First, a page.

It’s said that laughter is the best medicine. For Delmark Tire Service, laughter is great for business.
Jason Horstman is the man behind the humorous signs at Delmark Tire Service, 1700 Frederick Ave. It started during the government shut down in 2013, poking fun at such a serious topic. People liked it, so he kept it going.
“We’ve got in to this sense of everything has to be now, because of the Internet and technology,” said Mr. Horstman, operations manager at Delmark. “It’s hard to get somebody’s attention. But if you can make them laugh or catch their attention in some obscure way, it goes in the back of their mind and it stays.”
He often makes business cards and takes them to places around the community. The cards offer not only a deal on a service at the station but a game, a gag or a giveaway.
One card had a picture of a rabbit and on the back a message: “If you can guess the name of a famous Pooka, you get your tires rotated for free.” It was a play on the James Stewart movie.
“People were coming in and just saying ‘Harvey,’” Mr. Horstman said. “They got the gag. It was something like ... audience participation. Just to get people excited.”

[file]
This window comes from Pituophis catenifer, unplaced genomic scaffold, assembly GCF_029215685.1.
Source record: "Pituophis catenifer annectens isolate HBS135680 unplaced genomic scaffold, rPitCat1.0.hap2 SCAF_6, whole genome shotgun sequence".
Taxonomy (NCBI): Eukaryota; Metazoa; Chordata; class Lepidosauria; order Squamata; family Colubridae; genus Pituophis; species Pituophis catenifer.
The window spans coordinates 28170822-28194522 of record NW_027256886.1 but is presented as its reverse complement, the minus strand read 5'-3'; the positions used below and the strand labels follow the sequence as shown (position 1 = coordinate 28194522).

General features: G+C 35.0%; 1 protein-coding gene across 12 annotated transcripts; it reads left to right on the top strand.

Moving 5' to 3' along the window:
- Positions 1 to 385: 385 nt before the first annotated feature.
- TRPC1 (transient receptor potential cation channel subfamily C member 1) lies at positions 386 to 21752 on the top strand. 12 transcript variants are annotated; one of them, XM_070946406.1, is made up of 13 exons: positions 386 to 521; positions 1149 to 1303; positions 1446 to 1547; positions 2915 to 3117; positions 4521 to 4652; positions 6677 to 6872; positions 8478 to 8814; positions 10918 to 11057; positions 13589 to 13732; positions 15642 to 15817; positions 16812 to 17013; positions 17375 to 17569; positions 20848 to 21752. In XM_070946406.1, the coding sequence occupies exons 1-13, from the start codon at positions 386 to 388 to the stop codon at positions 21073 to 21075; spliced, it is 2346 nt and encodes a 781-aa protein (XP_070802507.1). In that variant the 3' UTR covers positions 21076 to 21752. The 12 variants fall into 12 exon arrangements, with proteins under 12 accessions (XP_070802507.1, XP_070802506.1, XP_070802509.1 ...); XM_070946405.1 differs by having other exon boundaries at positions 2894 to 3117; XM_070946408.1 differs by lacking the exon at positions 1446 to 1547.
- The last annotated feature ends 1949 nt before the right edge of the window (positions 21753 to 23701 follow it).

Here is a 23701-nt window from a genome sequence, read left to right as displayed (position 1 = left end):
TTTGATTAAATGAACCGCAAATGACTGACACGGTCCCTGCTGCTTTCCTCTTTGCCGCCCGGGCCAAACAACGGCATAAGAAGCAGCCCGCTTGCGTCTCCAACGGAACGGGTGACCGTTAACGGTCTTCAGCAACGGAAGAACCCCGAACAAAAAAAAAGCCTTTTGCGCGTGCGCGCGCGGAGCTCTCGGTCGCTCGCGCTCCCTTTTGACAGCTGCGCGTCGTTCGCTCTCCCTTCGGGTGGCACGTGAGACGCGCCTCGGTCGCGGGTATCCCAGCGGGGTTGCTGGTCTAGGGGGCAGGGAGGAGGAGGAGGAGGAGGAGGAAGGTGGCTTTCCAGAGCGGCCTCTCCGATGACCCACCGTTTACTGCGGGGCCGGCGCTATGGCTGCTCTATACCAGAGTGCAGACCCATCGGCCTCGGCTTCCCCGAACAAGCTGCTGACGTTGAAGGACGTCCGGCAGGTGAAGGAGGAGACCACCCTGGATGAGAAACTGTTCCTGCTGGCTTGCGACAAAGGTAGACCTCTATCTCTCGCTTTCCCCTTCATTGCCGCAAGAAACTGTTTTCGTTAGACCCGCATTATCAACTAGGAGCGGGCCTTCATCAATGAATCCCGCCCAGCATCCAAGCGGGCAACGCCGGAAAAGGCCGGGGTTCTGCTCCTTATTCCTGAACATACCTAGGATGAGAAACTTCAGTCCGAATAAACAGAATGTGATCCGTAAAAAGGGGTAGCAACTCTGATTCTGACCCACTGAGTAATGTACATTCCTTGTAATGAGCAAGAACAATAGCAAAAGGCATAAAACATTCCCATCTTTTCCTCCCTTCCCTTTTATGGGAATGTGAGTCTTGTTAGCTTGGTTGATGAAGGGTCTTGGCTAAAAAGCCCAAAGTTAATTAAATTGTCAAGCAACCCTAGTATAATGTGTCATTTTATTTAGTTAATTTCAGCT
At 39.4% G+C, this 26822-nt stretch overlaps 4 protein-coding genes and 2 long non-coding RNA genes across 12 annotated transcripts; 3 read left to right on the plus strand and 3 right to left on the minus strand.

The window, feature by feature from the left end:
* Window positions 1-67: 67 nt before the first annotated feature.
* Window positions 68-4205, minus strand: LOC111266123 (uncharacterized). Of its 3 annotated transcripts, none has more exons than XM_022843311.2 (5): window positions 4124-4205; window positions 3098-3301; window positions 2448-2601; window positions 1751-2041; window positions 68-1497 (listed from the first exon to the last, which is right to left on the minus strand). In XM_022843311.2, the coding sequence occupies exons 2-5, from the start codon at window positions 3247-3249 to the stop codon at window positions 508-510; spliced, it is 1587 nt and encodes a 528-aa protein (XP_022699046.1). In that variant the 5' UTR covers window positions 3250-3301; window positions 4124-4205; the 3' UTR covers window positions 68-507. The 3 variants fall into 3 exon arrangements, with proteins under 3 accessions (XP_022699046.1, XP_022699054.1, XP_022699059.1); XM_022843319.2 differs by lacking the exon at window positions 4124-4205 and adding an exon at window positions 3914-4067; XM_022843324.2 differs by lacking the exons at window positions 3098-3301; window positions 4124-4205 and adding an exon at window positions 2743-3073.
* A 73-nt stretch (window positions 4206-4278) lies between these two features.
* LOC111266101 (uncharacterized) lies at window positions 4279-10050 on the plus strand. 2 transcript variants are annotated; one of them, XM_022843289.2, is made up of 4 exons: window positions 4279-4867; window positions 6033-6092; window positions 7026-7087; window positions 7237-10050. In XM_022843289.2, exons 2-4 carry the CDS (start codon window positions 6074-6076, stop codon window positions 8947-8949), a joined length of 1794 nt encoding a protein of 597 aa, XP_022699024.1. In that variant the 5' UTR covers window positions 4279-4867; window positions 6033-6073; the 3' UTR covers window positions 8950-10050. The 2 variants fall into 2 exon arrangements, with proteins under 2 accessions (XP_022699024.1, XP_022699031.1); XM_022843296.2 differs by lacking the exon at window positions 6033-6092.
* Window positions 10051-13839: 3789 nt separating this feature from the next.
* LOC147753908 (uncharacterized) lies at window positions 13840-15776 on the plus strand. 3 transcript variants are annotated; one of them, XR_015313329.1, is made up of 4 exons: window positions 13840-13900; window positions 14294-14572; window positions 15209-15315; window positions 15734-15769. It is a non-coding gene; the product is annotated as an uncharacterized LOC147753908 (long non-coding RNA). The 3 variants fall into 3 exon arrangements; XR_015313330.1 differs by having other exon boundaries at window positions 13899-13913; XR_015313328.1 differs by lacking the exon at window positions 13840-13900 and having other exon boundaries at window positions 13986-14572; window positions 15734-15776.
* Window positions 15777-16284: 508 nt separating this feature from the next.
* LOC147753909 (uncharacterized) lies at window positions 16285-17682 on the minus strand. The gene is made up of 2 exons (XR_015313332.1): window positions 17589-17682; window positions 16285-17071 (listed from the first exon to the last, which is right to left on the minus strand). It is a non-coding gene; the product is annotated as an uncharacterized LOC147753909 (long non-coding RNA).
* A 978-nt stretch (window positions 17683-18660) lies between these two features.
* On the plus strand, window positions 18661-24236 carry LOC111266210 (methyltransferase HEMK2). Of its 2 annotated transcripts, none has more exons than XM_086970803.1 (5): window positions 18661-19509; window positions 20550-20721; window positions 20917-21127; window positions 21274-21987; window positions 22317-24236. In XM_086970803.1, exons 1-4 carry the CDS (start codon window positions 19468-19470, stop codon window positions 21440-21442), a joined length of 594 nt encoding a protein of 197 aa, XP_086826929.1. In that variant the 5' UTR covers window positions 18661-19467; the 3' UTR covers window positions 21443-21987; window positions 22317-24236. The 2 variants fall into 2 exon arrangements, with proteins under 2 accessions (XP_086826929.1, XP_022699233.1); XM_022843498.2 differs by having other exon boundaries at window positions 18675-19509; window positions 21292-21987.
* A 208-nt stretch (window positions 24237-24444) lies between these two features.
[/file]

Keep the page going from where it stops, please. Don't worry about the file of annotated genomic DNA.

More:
On peanut butter and jelly day, customers could stop in for an oil change and a sandwich.
Mr. Horstman said a foreman stopped in to take advantage of the special. He went back to the job site. Subsequently, seven more guys wondered in and out that day, just to stop in for a sandwich and an inexpensive oil change.
“It works,” he said.
There’s also been lucky penny day, free apples on Johnny Appleseed Day and trail mix on Hit the Trails Day.
Many of the signs have been tied to an obvious holiday, but if it’s something unique and funny Mr. Hortsman said he will stretch it out through the entire week.
While he comes up with most of his own ideas, there is plenty of inspiration online.
Others just drive by, see the sign and stop to take a picture. Of those people, Mr. Hortsman said a few will come in to the business.
“It’s increased business,” he said. “Got a lot of new faces in. That’s really what I was doing it for is to get some new faces in and get people to come Downtown.”
Mr. Horstman’s father, Mark Horstman, has owned the business since 1985 but managed the shop since 1979. It was previously General Tire Service.